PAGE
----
The latest E-Class is an ultra-luxurious and highly accomplished way of covering lots of miles without fuss
The Mercedes-Benz E 220 d is the most important E-Class on sale in Britain. It’s by far the best-seller, and is the key variant the firm must get right. With this latest model, Mercedes-Benz has done just that.
The latest E-Class at last replaces the long-running 2.1-litre CDI motor with a brand-new 2.0-litre turbodiesel. It’s a big deal. It means the sleek-looking fifth-generation E-Class finally has a mainstream, big-selling engine that can measure up to talented alternatives from Audi and BMW. It takes the E 220 d from a position of weakness to one of real strength.
Mercedes-Benz E 220 d SE
Engine: 2.0-litre, four-cylinder, turbocharged diesel
Top speed: 155mph
Gearbox: Nine-speed automatic
Economy: 72.4mpg (combined)
CO2/tax band 129g/km, 20%
The statistics are impressive. It accelerates from 0-62mph in just 7.3 seconds, will do 155mph, yet will also average 72.4mpg. Peak power is a healthy 192bhp and it produces an ample 320lb/ft of torque. Those used to mediocre Merc four-cylinder diesels will do a double-take at these figures.
It’s not the only highlight in the engine range. There is also a 3.0-litre V6 turbodiesel, an E 43 AMG with a 3.0-litre V6 petrol, plus a clever 2.0-litre petrol hybrid. For now, the E-Class Estate is only available with the 192bhp turbodiesel tested here.
The 2.0-litre diesel is an impressive engine. It idles quietly and is little more audible under part throttle. On the motorway, it’s hushed, helped by a long-legged top gear in its nine-speed automatic transmission. All those gears means early shifts as you accelerate, further minimising noise levels.
The engine is less keen to rev, although it’s quick for an engine of this size – and we were impressed to discover even normal day-to-day driving delivered 55mpg.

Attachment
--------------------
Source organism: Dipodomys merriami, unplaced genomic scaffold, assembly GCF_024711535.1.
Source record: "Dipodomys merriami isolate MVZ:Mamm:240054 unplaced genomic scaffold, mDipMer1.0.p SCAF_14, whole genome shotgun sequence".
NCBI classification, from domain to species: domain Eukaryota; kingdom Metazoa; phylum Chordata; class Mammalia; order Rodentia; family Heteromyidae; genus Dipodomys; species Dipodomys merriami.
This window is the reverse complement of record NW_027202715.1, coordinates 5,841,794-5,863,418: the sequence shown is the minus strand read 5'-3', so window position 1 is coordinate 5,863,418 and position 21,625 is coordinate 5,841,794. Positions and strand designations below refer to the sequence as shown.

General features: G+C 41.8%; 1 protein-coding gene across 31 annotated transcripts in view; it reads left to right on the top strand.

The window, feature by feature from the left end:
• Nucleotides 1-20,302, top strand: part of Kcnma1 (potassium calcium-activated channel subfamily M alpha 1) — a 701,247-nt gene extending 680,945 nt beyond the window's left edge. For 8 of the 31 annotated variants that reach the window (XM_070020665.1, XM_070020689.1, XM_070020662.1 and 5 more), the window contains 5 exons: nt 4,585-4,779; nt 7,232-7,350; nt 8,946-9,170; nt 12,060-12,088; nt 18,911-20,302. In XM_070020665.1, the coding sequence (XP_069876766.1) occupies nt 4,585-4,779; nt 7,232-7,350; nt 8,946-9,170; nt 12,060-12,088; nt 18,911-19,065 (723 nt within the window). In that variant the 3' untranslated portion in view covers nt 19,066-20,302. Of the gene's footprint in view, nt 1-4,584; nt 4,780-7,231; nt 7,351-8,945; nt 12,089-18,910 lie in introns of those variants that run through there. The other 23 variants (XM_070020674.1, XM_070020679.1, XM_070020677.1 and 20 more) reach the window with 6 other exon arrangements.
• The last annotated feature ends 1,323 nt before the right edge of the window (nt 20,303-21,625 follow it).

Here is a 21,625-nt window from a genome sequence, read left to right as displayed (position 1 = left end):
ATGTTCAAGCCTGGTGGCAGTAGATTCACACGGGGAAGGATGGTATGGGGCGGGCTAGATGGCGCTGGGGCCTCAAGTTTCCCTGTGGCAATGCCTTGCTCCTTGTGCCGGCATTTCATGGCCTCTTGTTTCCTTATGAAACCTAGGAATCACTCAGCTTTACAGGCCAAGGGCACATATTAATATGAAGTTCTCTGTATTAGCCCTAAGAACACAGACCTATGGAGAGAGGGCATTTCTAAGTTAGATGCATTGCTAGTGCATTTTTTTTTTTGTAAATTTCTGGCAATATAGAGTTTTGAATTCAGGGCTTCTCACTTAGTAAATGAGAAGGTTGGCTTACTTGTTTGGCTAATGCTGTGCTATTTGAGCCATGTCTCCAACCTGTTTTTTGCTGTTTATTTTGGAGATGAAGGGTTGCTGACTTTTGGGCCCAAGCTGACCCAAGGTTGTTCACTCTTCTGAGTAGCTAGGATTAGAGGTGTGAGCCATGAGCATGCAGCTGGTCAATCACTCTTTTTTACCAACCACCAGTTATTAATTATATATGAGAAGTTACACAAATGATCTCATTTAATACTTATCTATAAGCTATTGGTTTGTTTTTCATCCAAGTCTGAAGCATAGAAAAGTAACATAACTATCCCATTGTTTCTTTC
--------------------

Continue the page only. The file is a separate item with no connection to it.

We tested the E 220 d in SE trim, which has regular comfort-spec suspension that smothers lumps and bumps admirably. Normal-sized tyres keep road roar manageable and if you like your motoring relaxed and laid back, it’s perfect.
More press-on drivers will be less happy. The 17-inch wheels have modest grip and the steering is a slightly incoherent mix of slow response then aggressive off-centre bite. It doesn’t have much feedback either. There’s not much dynamic flair and it doesn’t respond with any particular alacrity to hurried motoring.
Perhaps that’s why Mercedes-Benz is so keen to emphasise its semi-autonomous Drive Pilot tech. This makes the E-Class even more of a stress-free long-distance cruiser.
The latest E-Class further indulges its occupants with a lovely interior. The upright driving position is spot on, with lots of adjustment. It’s not as sporting as cars such as the Jaguar XF, but this somehow suits the car’s nature.
It’s a pity the fancy twin LCD screens of posher models aren’t fitted to the entry-level SE, though. Garmin sat nav is downright disappointing compared to the widescreen Comand Online on other E-Classes. At least it’s standard. It lacks the leather-covered dashboard of posher variants too, so won’t necessarily blow you away with its tactility.
It does, however, have a real feeling of robustness, that gives you confidence the E-Class could be a machine for life. Not many cars feel as bulletproof as this – it certainly reassures you about the deep-down fit and finish of this solid and expensively-engineered car.
And that’s the clear appeal of the E-Class. It feels like a luxury item, something that sets it apart from the sportier approach of its rivals. For those with lots of miles to cover, who are seeking the most pain-free, feel-good way of doing it, the latest E-Class is hard to beat.